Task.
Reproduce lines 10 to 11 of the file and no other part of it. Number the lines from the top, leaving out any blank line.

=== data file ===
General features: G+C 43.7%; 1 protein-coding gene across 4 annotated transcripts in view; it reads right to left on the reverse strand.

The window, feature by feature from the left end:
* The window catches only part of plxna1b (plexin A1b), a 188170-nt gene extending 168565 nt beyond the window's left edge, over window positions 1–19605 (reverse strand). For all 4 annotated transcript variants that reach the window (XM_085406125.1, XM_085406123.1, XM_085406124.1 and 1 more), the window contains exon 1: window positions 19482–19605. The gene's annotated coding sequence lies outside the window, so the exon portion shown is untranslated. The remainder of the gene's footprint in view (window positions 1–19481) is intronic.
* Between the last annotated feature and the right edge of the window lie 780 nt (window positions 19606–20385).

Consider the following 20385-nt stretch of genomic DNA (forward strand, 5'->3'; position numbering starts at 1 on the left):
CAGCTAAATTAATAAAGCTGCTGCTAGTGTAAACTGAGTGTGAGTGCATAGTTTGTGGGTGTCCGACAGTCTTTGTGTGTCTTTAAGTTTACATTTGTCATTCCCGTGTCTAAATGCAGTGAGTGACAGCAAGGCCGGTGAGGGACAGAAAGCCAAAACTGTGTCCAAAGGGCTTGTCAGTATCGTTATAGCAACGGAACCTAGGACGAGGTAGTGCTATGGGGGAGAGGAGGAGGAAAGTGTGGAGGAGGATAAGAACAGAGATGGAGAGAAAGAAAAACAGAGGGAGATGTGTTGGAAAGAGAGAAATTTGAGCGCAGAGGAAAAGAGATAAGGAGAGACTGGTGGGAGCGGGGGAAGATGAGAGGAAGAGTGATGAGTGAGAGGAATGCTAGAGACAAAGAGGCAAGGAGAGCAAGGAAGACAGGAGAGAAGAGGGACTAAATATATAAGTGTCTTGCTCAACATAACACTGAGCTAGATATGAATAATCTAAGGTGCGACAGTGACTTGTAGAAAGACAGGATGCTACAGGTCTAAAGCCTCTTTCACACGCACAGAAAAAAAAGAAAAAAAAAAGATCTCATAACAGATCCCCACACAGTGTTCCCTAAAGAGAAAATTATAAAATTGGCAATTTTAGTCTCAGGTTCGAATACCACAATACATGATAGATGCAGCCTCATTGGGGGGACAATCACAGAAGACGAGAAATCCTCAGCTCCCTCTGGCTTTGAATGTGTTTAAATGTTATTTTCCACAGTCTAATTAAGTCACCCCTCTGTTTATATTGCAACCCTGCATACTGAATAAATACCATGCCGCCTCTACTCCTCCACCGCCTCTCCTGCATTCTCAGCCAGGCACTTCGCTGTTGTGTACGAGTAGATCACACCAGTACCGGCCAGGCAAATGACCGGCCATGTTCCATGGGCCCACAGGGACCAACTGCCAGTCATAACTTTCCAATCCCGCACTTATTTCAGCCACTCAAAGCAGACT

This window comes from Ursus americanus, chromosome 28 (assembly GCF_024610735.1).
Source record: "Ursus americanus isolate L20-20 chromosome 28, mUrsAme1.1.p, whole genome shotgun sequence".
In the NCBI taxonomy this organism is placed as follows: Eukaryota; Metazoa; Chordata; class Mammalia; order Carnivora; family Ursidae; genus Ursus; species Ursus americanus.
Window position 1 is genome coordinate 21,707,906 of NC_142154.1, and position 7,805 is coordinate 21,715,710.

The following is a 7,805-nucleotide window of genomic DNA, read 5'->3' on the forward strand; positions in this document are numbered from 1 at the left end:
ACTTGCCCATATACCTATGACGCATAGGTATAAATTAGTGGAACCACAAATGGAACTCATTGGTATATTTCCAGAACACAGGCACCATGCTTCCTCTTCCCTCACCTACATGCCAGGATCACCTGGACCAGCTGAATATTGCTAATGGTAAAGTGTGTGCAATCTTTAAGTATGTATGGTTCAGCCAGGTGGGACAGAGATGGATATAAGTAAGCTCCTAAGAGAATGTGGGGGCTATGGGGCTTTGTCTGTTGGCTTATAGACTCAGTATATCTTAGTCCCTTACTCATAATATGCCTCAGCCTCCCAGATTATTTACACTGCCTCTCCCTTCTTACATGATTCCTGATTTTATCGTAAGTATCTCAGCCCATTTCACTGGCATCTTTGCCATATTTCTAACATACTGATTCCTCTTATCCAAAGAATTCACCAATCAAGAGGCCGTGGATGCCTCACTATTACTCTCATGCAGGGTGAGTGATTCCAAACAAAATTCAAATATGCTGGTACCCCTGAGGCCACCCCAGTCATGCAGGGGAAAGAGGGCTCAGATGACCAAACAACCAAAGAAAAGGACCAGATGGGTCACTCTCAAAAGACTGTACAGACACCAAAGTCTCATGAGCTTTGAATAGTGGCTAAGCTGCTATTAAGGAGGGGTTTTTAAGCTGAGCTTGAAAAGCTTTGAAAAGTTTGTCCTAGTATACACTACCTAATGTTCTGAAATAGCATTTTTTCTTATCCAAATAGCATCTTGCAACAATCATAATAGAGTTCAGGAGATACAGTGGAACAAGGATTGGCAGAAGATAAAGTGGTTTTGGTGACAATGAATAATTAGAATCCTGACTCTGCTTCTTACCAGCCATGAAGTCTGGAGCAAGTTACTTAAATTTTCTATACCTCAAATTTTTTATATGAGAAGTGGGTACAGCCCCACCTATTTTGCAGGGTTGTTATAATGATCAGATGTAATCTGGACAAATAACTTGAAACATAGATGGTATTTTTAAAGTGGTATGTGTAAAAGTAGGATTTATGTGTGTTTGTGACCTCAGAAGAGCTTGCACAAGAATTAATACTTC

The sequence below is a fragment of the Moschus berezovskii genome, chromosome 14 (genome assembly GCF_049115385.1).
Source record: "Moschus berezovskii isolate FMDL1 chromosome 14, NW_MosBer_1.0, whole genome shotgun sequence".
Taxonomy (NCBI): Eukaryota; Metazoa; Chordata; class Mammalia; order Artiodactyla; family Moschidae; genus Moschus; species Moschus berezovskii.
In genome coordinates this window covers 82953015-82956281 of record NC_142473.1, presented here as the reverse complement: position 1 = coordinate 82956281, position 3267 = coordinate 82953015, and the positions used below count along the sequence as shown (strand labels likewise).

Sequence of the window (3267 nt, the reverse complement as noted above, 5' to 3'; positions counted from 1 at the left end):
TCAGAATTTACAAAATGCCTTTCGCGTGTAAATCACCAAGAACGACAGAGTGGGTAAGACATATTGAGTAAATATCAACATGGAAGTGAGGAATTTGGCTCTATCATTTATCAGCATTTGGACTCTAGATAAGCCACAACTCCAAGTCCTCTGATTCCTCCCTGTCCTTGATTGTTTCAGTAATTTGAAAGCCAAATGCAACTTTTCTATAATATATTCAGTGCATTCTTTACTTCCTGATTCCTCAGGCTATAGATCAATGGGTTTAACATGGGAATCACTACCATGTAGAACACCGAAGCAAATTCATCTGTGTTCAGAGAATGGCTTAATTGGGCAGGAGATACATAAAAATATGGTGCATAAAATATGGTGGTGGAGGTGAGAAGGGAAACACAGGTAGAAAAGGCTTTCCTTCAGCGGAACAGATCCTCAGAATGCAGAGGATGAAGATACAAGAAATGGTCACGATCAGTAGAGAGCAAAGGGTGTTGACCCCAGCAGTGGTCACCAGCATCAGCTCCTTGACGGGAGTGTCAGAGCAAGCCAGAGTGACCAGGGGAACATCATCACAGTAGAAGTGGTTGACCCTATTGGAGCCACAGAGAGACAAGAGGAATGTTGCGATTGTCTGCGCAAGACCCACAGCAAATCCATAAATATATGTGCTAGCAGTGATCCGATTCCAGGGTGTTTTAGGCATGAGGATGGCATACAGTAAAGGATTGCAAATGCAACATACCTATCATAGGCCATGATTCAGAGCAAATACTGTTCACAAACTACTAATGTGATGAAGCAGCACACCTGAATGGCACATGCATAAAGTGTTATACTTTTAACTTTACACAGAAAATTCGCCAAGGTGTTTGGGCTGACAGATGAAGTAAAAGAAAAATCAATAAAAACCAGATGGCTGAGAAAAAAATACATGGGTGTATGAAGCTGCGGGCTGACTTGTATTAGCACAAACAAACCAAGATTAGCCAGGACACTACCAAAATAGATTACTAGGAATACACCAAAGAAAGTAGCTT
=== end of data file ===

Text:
Window position 1 is genome coordinate 21,707,906 of NC_142154.1, and position 7,805 is coordinate 21,715,710.

The following is a 7,805-nucleotide window of genomic DNA, read 5'->3' on the forward strand; positions in this document are numbered from 1 at the left end: